As performance, there’s a presumption (I think) that a given act (pre-given to the performance) is being performed, distinct from there being earlier entranced enacting— which can also be regarded by herself as witness to herself (then no longer entranced, but immanently feeling the liminality as such: enacted enacting) or as if being witnessed, as if it’s her performance, though she’s led by entrancement. The event of improvisation is what’s regarded as performance, but what’s being “performed” is only retrospectively definable (as what happened, designated as a “performance”), as if dancing actualizes an envisioned dance, becoming what it was
to be.

Nowadays in academic philosophy, it’s common to confuse the difference between one’s being enacted and one’s enacting; and difference between one’s enacting and performing for others (or to oneself as if being an other)—or the interest is regarded as about being maladaptive (“Id” vs. “Ego,” which conceals the character of being and being interpersonally apparent). I know that likely seems obscure. But it will be clarified in a later episode of “passages....”

A theorist can stipulate that ‘enacting’ and ‘performing’ are synonymous (and dismiss, deny, conceal an intra-enacting difference), but there are important differences, isomorphic with differences between genesis (possession), inhabiting (enowning a Flow), and conveyance (being the windowmirror)—though that probably seems serendipitous presently.

I’ll focus much more on phenomenology of action later. For now, I want to distinguish:

  • [a] working toward an artwork (resulting from working “up” to artwork);
  • [b] the artwork product itself; and
  • [c] presentation of the work.

Presentation itself doesn’t imply how genesis ([a]—> [b]) may remain mysterious
in translation ([b]—> [c]). Even work that overtly calls attention to its methodic formation (e.g., “painterly” painting, self-conscious narrative) is likely alluding to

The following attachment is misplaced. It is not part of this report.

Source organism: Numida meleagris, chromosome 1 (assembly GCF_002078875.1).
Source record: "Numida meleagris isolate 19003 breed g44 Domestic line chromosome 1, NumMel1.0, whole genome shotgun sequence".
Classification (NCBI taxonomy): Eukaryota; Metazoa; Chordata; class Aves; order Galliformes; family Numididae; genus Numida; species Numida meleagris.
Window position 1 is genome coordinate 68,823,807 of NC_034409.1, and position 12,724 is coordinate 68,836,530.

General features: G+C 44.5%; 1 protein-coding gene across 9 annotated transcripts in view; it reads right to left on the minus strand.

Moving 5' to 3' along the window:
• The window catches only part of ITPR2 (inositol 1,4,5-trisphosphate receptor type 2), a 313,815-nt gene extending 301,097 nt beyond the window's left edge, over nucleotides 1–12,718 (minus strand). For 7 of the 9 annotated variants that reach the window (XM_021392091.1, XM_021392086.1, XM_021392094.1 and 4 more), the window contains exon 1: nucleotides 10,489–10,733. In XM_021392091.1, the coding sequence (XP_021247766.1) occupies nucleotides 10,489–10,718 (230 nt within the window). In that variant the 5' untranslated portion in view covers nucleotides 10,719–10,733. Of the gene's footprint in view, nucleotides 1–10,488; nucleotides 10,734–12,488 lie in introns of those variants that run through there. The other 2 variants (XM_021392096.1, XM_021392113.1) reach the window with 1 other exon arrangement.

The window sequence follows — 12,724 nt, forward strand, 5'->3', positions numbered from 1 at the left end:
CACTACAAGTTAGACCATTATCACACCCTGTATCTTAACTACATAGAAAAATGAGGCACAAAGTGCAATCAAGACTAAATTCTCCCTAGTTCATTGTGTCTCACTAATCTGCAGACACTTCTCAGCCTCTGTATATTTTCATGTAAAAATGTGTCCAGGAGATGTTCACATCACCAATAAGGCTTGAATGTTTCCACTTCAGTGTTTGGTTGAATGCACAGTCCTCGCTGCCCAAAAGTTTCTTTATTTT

its proximal presencing ([b]—> [c]), which is a kind of secondary genesis (meta-composition). Setting up presentation (translation from obscure revelation, say) is different from setting forth the work (genesis, creation of creativity).

But issues of translation may be thematic (evincive, immanently “calling” for attention) in highly methodic work. For sculpture, perhaps, it’s relatively easy
to wonder and prospect—relative, that is, to difficult prospecting: genesis of well-defined storiation or higthly choreographed dance; or transposition of a script that led to a movie. The more complex that the presence of something is (i.e., the greater the presencing), then the more elusive perhaps is insight into the distance between originary dancing and enjoyable display.

Genesis involves deep time of the individuating talent (being released into full scalarity of one’s time), which involved sojourns of growing capability, interest, appreciability, repertoire, etc. that didn’t anticipate where that would lead (the stuff of memoir and fodder for biographers), before gravitating from that open tropogeny into the work-specific creation (The Work, I’ll say), then to a tropographic Thing dis-